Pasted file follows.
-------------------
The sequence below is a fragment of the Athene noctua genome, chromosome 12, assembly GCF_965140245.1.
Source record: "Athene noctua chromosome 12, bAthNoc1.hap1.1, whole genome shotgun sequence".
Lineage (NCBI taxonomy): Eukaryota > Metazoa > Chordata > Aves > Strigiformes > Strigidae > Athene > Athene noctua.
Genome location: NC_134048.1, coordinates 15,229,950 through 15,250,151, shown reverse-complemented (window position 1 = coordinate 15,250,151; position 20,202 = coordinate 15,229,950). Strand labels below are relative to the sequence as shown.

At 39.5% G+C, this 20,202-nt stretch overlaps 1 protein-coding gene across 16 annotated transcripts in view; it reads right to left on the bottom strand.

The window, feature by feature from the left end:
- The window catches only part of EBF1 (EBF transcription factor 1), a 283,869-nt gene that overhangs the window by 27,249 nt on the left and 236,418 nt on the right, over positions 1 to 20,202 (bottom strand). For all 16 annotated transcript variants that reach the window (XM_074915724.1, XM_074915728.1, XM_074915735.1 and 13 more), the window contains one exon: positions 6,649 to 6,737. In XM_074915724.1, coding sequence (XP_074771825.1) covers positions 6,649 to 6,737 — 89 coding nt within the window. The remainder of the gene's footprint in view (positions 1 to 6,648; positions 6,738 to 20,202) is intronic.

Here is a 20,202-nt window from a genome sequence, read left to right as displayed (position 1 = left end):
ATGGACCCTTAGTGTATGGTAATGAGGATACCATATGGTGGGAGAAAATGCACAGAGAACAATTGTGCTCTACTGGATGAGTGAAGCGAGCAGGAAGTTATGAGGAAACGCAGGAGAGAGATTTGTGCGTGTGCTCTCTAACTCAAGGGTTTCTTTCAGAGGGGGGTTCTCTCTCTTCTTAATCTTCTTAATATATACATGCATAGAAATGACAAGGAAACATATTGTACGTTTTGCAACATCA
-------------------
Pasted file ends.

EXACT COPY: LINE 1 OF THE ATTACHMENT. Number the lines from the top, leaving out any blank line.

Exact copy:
The sequence below is a fragment of the Athene noctua genome, chromosome 12, assembly GCF_965140245.1.